Friday, April 23, 2010

Cash Flow Analysis for Landlords

One of the most important parts of being a "REAL" investor is to make sure your property is REALLY making money. If your property doesn't cash flow, or if you have to dump a pile of money into it at the purchase to MAKE it cash flow, you're doing nothing more than pretending you're an investor.

The name of the game is for you to make money. Enough money to cover all operating expenses including the properties mortgage, long term repairs such as the roof, a hot water heater, the furnace. Expenses such as property taxes, insurance, property management if you have it, painting between tenants, etc. Also all of that stuff that you may not consider such as advertising expenses, attorney fees from time to time, lawn care, Roanoke rental inspection fees, office expenses, pest control, snow removal if you do it, water, dump fees, vehicle expenses, etc.

The 50% Rule Of Thumb

When determining cash flow one should factor 50% of your gross rent to cover operating expenses. The 50% rule is nationally accepted by many as a general guideline of the expenses to operate a rental property. A recent study by the National Apartment Association of 30,000 units all across the United States in every rent range has confirmed this. Larger studies with hundreds of thousands of units have also shown it. The rule is not absolute, obviously if you had a brand new house you would have a decrease in some repair costs, etc. But keep in mind that to get that percentage, there are properties that are well over 50% as well as ones under. Also keep in mind that there is less maintenance on 1 apartment building with "10" units under 1 shared roof that has 4 shared exterior walls than 1 single family house with 1 roof and 4 walls.

And in regards to the term of your loan, I strongly suggest that a landlord take no more than a 15 year note on a property. After-all, you are in this to make money for yourself, not the bank. A 30 year note will leave you with interest payments of more than double your original purchase price. About half for a 15 year mortgage.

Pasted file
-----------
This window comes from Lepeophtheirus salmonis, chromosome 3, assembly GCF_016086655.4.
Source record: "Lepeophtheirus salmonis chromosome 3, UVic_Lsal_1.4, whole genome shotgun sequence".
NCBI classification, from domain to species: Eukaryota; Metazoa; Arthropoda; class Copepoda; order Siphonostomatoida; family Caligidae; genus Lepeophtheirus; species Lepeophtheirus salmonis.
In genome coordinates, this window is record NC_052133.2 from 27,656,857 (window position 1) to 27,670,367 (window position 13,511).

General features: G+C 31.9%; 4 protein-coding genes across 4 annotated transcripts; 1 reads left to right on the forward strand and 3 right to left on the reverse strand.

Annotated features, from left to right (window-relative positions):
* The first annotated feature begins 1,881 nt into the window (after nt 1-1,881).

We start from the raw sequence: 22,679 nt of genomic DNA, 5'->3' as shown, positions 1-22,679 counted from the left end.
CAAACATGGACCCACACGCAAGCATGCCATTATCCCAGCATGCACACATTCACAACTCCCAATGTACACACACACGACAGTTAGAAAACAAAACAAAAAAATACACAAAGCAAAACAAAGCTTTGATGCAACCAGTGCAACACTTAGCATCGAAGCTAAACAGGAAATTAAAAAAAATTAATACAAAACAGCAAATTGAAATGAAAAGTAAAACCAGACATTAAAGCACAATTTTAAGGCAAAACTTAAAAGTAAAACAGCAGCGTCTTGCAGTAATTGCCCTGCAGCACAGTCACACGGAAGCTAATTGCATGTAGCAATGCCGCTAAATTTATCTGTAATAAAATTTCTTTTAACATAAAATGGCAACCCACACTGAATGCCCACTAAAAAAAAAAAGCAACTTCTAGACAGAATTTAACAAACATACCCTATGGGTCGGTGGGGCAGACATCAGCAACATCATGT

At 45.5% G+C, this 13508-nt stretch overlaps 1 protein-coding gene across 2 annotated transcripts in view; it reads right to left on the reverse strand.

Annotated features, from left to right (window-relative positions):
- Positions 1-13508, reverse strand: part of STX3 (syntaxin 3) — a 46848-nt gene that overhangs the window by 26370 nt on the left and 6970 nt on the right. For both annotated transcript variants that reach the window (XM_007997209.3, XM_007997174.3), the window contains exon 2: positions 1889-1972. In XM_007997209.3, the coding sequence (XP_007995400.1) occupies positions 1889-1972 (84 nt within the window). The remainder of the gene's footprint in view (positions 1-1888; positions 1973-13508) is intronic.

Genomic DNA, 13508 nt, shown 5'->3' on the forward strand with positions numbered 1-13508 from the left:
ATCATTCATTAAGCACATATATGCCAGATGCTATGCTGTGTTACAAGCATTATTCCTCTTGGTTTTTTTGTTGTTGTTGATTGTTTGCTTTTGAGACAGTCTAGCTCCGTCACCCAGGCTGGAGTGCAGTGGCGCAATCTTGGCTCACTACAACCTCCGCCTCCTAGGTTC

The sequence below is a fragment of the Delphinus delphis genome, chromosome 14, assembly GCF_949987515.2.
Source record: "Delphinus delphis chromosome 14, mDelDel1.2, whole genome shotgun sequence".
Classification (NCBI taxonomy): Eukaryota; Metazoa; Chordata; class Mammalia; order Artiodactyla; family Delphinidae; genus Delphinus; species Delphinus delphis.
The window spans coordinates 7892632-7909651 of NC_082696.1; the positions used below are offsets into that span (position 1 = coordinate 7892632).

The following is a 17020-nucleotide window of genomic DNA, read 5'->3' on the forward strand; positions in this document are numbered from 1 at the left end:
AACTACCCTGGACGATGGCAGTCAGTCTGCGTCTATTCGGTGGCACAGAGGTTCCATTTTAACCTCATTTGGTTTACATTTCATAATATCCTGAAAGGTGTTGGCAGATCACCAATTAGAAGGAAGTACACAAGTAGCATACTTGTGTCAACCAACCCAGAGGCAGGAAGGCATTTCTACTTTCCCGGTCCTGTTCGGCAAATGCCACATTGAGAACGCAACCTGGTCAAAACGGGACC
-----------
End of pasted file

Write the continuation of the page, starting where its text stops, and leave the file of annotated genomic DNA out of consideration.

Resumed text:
Here is an example of a quick determination of cash flow based on profit per door on a triplex I bought. I use this formula on every house I buy along with my rent X 30 minus repairs formula in determining it's value. The big question is will the property cash flow or will it not,,,,which is obviously very important. Many investors want a minimum of $100 cash flow per door per month. I look more to a debt coverage ratio ideally from 2.0 or above because I take no cashflow from my property and make double payments which will pay off a 15 year note in 5 and a few months if you have at least a debt coverage ratio of 2 or more.

This formula is based on a 100% loan as if you were going to pay yourself back for what you put down on it too which is what a wise investor does.

Gross Income: $1,515/mth = $18,180 annual
Expenses (50% rule of thumb) -9,090
NOI: (net operating income) $9,090
45,000k @ 6.25% / 15yrs: -$4,630 Use these terms on . Take total purchase price and total interest from the amortization table and add the two. Then divide by the number of years you will have the loan and you will have the amount you will pay per year listed above. (or just multiply the monthly payments by 12 and you will have the same number) Then subtract it from your net operating income (NOI) and you have your yearly cash flow. Then divide the yearly by 12 for monthly and divide it by the number of apartments for the cash flow per month per door.

Yearly Cash Flow $4,460
Or, $371 per month or $124 per door @3 units

And here is an example of the last single family house I bought that is finished with rehab and is rented.
Gross Income: $783/mth = $9,396 annual
Expenses (50% rule of thumb) -4,698
NOI: (net operating income) $4,698
16,350k @ 6.25% / 15yrs: -$1,682
Yearly Cash Flow $3,016
Or, $251 per month

Now run you own scenario pretending that you are paying the monthly rent X 50 and see how the cash flow analysis turns out. You will see that you are at or just above a break even point.


Post a Comment


Real Estate Investors of Virginia. Copyright 2009 All Rights Reserved